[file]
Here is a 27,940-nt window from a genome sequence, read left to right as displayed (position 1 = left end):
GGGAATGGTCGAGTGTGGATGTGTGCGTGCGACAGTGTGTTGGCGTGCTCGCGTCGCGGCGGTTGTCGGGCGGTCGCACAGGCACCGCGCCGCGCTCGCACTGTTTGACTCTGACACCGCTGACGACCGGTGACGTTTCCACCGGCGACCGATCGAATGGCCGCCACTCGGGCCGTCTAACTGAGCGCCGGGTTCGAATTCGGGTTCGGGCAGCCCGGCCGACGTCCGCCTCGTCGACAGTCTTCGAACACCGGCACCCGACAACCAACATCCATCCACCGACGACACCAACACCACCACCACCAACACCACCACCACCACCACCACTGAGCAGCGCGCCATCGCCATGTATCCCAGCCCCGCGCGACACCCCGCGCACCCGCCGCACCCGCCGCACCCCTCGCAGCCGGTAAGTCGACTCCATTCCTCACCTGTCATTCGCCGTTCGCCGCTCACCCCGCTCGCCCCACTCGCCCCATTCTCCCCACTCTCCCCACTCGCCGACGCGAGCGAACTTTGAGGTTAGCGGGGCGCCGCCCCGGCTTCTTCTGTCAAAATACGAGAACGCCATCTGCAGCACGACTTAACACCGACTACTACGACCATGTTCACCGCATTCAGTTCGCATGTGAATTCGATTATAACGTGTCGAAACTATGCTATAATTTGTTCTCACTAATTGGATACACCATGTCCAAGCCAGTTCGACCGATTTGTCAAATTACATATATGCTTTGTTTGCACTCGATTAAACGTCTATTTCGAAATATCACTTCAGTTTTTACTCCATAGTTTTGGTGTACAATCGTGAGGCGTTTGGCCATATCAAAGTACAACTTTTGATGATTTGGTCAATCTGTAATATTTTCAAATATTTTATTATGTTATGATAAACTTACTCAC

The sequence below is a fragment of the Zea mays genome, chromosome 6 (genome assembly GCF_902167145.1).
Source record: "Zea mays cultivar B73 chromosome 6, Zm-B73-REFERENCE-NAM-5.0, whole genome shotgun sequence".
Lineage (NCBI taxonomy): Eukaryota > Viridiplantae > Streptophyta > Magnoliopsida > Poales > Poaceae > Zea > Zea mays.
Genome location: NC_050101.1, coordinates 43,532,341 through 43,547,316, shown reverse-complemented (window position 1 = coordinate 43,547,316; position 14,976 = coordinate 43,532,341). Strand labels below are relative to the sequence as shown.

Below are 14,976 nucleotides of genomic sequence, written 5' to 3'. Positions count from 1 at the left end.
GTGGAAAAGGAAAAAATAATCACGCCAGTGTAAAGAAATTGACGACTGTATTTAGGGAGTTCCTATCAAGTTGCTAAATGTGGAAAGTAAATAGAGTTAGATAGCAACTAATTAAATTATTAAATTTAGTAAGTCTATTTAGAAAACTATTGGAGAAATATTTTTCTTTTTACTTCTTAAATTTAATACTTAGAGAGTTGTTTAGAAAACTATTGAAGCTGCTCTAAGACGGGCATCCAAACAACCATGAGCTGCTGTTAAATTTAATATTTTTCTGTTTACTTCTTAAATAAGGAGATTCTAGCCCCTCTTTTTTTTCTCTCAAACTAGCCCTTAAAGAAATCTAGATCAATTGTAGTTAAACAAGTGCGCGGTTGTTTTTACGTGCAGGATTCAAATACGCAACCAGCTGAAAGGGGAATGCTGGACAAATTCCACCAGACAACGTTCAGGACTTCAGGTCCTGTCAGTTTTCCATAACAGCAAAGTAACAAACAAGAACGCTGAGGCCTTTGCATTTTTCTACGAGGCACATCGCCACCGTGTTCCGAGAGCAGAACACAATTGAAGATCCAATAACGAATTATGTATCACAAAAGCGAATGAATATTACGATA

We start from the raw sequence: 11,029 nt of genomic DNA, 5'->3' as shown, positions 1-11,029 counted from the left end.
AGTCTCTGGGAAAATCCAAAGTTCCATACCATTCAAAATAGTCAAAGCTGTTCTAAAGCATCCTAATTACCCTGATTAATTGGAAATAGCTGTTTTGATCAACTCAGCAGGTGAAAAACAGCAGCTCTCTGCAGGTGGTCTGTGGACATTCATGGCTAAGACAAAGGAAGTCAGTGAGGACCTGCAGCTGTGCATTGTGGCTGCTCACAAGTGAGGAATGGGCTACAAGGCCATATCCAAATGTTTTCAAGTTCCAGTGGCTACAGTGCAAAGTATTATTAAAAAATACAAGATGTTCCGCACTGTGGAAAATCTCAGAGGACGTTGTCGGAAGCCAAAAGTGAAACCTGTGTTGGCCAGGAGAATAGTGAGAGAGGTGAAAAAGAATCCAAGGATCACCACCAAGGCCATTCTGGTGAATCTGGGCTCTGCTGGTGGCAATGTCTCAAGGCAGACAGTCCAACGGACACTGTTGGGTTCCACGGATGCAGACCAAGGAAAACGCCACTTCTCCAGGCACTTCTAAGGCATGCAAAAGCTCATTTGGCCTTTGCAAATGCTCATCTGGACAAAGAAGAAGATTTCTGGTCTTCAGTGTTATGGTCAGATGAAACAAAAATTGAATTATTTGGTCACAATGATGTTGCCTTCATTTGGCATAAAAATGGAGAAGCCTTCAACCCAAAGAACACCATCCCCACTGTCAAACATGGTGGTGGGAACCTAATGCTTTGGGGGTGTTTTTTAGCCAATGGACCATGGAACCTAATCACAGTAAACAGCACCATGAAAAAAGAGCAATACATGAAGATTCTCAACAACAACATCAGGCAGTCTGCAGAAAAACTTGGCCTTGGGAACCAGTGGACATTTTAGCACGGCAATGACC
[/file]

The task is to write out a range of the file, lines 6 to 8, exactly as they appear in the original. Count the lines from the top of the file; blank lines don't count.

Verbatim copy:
Genome location: NC_050101.1, coordinates 43,532,341 through 43,547,316, shown reverse-complemented (window position 1 = coordinate 43,547,316; position 14,976 = coordinate 43,532,341). Strand labels below are relative to the sequence as shown.

Below are 14,976 nucleotides of genomic sequence, written 5' to 3'. Positions count from 1 at the left end.
GTGGAAAAGGAAAAAATAATCACGCCAGTGTAAAGAAATTGACGACTGTATTTAGGGAGTTCCTATCAAGTTGCTAAATGTGGAAAGTAAATAGAGTTAGATAGCAACTAATTAAATTATTAAATTTAGTAAGTCTATTTAGAAAACTATTGGAGAAATATTTTTCTTTTTACTTCTTAAATTTAATACTTAGAGAGTTGTTTAGAAAACTATTGAAGCTGCTCTAAGACGGGCATCCAAACAACCATGAGCTGCTGTTAAATTTAATATTTTTCTGTTTACTTCTTAAATAAGGAGATTCTAGCCCCTCTTTTTTTTCTCTCAAACTAGCCCTTAAAGAAATCTAGATCAATTGTAGTTAAACAAGTGCGCGGTTGTTTTTACGTGCAGGATTCAAATACGCAACCAGCTGAAAGGGGAATGCTGGACAAATTCCACCAGACAACGTTCAGGACTTCAGGTCCTGTCAGTTTTCCATAACAGCAAAGTAACAAACAAGAACGCTGAGGCCTTTGCATTTTTCTACGAGGCACATCGCCACCGTGTTCCGAGAGCAGAACACAATTGAAGATCCAATAACGAATTATGTATCACAAAAGCGAATGAATATTACGATA